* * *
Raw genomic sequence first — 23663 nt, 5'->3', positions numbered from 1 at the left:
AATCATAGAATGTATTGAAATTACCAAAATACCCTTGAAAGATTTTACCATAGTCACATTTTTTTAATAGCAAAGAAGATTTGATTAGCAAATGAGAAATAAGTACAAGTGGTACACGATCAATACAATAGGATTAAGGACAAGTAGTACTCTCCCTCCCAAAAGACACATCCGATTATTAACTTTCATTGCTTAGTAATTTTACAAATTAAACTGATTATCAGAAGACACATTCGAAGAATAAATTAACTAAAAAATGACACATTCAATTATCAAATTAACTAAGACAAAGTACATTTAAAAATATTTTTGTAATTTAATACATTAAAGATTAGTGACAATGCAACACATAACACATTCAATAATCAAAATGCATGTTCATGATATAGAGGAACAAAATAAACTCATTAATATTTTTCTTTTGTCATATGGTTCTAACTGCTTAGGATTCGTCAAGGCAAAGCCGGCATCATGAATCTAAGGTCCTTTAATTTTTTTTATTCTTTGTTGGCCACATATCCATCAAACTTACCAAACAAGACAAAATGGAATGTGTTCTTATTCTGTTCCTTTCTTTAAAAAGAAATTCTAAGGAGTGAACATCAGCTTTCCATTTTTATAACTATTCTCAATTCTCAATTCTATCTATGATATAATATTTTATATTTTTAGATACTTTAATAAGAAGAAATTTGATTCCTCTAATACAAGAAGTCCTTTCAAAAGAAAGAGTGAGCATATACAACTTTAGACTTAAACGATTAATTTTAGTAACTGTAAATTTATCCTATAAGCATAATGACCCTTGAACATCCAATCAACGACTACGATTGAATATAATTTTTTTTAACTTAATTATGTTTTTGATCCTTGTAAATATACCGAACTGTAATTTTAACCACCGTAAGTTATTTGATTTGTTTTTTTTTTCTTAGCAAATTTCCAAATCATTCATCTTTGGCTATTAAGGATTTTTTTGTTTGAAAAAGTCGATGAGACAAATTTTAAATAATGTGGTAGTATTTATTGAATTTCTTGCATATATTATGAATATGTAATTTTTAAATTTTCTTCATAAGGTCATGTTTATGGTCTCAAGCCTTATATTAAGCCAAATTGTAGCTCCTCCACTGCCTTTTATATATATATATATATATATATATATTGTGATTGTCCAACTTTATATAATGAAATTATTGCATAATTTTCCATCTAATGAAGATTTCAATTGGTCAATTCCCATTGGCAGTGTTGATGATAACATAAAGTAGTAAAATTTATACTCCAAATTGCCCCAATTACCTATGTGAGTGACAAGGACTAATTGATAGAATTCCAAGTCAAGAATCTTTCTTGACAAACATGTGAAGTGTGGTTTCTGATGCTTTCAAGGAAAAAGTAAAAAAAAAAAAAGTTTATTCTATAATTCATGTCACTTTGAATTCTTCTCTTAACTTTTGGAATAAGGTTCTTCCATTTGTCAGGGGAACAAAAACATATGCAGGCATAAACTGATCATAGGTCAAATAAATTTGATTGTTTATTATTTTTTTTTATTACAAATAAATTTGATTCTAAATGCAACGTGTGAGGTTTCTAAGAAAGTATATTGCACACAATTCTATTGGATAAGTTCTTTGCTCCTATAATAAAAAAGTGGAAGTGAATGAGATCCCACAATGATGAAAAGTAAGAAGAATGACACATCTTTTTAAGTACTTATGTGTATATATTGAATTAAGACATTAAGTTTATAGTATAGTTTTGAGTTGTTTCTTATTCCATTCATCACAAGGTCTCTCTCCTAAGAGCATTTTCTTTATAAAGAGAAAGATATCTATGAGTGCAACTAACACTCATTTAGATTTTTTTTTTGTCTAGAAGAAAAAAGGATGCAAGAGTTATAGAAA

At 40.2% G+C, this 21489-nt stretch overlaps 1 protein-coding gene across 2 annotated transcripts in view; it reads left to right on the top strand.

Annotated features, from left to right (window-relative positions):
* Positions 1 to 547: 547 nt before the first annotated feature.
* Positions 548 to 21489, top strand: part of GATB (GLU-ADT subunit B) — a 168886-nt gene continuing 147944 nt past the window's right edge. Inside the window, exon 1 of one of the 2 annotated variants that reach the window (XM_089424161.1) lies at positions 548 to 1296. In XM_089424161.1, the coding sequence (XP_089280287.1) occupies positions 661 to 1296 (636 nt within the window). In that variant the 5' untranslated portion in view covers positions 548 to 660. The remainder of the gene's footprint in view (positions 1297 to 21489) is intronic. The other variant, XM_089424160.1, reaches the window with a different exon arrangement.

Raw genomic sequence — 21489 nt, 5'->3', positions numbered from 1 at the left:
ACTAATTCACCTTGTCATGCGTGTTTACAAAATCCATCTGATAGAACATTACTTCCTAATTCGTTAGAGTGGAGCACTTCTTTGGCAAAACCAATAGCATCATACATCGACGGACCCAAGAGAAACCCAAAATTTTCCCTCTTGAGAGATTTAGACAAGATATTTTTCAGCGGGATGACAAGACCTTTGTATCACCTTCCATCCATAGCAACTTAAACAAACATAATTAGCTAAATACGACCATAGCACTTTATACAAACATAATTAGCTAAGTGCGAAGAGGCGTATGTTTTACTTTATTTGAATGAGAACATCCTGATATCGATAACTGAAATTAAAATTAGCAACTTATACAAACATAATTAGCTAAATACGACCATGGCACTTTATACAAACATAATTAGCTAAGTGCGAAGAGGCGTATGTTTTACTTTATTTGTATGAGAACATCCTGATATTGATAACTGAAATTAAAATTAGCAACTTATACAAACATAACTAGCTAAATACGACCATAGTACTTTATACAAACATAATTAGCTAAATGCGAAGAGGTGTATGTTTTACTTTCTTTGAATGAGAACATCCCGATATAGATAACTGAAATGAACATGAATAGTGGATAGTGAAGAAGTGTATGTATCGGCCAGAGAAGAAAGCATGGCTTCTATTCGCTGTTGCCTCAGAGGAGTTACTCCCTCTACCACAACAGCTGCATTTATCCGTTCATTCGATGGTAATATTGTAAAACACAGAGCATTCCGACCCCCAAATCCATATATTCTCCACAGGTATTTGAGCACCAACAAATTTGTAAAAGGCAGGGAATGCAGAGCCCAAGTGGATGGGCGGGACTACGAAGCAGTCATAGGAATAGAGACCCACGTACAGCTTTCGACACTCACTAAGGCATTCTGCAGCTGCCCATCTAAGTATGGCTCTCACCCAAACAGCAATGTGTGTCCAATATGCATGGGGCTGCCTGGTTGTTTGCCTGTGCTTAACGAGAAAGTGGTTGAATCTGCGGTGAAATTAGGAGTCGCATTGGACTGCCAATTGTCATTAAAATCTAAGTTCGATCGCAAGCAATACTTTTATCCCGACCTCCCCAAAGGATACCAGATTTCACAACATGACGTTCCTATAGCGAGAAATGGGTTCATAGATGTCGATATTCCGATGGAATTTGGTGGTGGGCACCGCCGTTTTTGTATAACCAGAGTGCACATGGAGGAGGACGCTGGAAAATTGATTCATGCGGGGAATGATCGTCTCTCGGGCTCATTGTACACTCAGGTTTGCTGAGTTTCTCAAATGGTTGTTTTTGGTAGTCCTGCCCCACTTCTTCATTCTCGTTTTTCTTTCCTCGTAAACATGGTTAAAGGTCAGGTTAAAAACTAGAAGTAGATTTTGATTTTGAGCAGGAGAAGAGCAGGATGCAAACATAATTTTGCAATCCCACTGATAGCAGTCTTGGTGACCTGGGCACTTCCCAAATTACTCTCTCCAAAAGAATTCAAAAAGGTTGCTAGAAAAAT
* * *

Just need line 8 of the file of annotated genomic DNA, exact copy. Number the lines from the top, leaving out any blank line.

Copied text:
ACTAATTCACCTTGTCATGCGTGTTTACAAAATCCATCTGATAGAACATTACTTCCTAATTCGTTAGAGTGGAGCACTTCTTTGGCAAAACCAATAGCATCATACATCGACGGACCCAAGAGAAACCCAAAATTTTCCCTCTTGAGAGATTTAGACAAGATATTTTTCAGCGGGATGACAAGACCTTTGTATCACCTTCCATCCATAGCAACTTAAACAAACATAATTAGCTAAATACGACCATAGCACTTTATACAAACATAATTAGCTAAGTGCGAAGAGGCGTATGTTTTACTTTATTTGAATGAGAACATCCTGATATCGATAACTGAAATTAAAATTAGCAACTTATACAAACATAATTAGCTAAATACGACCATGGCACTTTATACAAACATAATTAGCTAAGTGCGAAGAGGCGTATGTTTTACTTTATTTGTATGAGAACATCCTGATATTGATAACTGAAATTAAAATTAGCAACTTATACAAACATAACTAGCTAAATACGACCATAGTACTTTATACAAACATAATTAGCTAAATGCGAAGAGGTGTATGTTTTACTTTCTTTGAATGAGAACATCCCGATATAGATAACTGAAATGAACATGAATAGTGGATAGTGAAGAAGTGTATGTATCGGCCAGAGAAGAAAGCATGGCTTCTATTCGCTGTTGCCTCAGAGGAGTTACTCCCTCTACCACAACAGCTGCATTTATCCGTTCATTCGATGGTAATATTGTAAAACACAGAGCATTCCGACCCCCAAATCCATATATTCTCCACAGGTATTTGAGCACCAACAAATTTGTAAAAGGCAGGGAATGCAGAGCCCAAGTGGATGGGCGGGACTACGAAGCAGTCATAGGAATAGAGACCCACGTACAGCTTTCGACACTCACTAAGGCATTCTGCAGCTGCCCATCTAAGTATGGCTCTCACCCAAACAGCAATGTGTGTCCAATATGCATGGGGCTGCCTGGTTGTTTGCCTGTGCTTAACGAGAAAGTGGTTGAATCTGCGGTGAAATTAGGAGTCGCATTGGACTGCCAATTGTCATTAAAATCTAAGTTCGATCGCAAGCAATACTTTTATCCCGACCTCCCCAAAGGATACCAGATTTCACAACATGACGTTCCTATAGCGAGAAATGGGTTCATAGATGTCGATATTCCGATGGAATTTGGTGGTGGGCACCGCCGTTTTTGTATAACCAGAGTGCACATGGAGGAGGACGCTGGAAAATTGATTCATGCGGGGAATGATCGTCTCTCGGGCTCATTGTACACTCAGGTTTGCTGAGTTTCTCAAATGGTTGTTTTTGGTAGTCCTGCCCCACTTCTTCATTCTCGTTTTTCTTTCCTCGTAAACATGGTTAAAGGTCAGGTTAAAAACTAGAAGTAGATTTTGATTTTGAGCAGGAGAAGAGCAGGATGCAAACATAATTTTGCAATCCCACTGATAGCAGTCTTGGTGACCTGGGCACTTCCCAAATTACTCTCTCCAAAAGAATTCAAAAAGGTTGCTAGAAAAAT